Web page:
This configurability allows the endpoint to be positioned for increased bandwidth or increased connectivity, either with the endpoint “parallel to” the switch, such that the switch and endpoint together occupy two PCIE links from the hierarchy, or with the endpoint downstream of the switch, freeing up a link on the root port for increased connectivity. Embodiments of the components described herein allow one component to meet the needs of systems which require either high-bandwidth for the endpoint, or high-connectivity to the PCIE root complex.

FIG. 7 illustrates one embodiment of a switch/endpoint component where the endpoint placement increases bandwidth for the endpoint. In one embodiment, endpoint 715 is “parallel to” switch 720 and both have equal priority; both switch 720 and endpoint 715 are coupled to the root complex. Upstream bridge 730 from switch 720 is coupled to upstream link 701 and endpoint 715 is coupled to upstream link 702. Upstream bridge 730 is also coupled to an internal PCIE bus which is coupled to downstream bridges 740, 741, 742, and 743. Downstream bridges 740, 741, 742, and 743 are coupled to downstream links 750, 751, 752, and 753, respectively.

FIG. 8 illustrates an embodiment of a switch/endpoint component where the endpoint placement increases connectivity to the root complex by freeing up a link to the root complex for other connections. In this placement, only one connection to the root complex is used for switch 820. Upstream bridge 830 from switch 820 is coupled to upstream link 801 and endpoint 815 is coupled to downstream link 823. Upstream bridge 830 is also coupled to an internal PCIE bus which is coupled to downstream bridges 840, 841, 842, 843. Downstream bridges 840, 841, 842, and 843 are coupled to downstream links 820, 821, 822, and internal link 823, respectively.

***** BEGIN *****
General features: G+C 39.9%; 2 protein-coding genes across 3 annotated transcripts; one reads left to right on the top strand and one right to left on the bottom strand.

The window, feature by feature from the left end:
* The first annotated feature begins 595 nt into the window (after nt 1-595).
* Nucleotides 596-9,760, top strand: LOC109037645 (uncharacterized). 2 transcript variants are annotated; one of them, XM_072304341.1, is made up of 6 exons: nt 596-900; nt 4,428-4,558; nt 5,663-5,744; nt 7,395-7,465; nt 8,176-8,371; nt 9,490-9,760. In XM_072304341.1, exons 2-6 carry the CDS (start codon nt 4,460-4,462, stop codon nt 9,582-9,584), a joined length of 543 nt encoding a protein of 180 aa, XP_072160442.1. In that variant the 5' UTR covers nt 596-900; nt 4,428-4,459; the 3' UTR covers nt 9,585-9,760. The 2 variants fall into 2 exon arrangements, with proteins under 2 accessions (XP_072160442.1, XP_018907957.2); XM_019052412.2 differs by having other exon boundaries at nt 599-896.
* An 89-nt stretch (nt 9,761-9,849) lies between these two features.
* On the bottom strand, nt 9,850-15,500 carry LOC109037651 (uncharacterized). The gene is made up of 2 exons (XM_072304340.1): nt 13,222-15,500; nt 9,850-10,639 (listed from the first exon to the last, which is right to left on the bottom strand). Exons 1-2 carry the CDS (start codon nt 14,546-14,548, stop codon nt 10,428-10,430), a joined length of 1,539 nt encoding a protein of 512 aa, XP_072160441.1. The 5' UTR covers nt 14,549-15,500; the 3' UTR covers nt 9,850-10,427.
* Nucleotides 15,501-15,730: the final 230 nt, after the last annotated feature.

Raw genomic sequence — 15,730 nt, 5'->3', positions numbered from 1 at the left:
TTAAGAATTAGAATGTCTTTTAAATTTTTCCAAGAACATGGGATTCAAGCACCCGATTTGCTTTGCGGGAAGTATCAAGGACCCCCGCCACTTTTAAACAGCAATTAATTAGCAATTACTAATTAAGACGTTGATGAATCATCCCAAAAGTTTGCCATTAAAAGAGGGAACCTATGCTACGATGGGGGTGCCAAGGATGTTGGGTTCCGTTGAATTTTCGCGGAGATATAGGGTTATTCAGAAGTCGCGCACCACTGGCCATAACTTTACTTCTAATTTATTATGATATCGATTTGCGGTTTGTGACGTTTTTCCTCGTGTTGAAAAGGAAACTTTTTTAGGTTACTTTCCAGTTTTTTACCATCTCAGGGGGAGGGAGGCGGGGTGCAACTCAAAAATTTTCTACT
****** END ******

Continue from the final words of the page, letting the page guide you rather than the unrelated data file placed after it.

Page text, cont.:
FIG. 9 illustrates an example of a switch and endpoint in one component. The component includes much of the functionality of the switch of FIG. 5. In addition to the blocks described in FIG. 5, this embodiment of a switch/endpoint component includes switch multiplexers 910, 911, and 912 to select the configuration of configurable port 915 and PCIE endpoint 920. If control logic 520 sends a control signal to switch multiplexers 910-912 to bypass upstream link layer and transaction logic 925 and to bypass downstream link layer and transaction layer logic 935, switch multiplexers 910-912 also select PCIE endpoint 920 (which includes its own link and transaction layer logic, similar to upstream link layer and transaction layer 925) to couple to newly configured upstream port 915. In this case, PCIE endpoint 920 is placed “parallel to” the PCIE switch. Both the switch and endpoint are separately coupled to the root complex. The switch is coupled to upstream port 930 and to downstream ports 940, 950, and 960, and PCIE endpoint 920 is coupled to upstream port 915.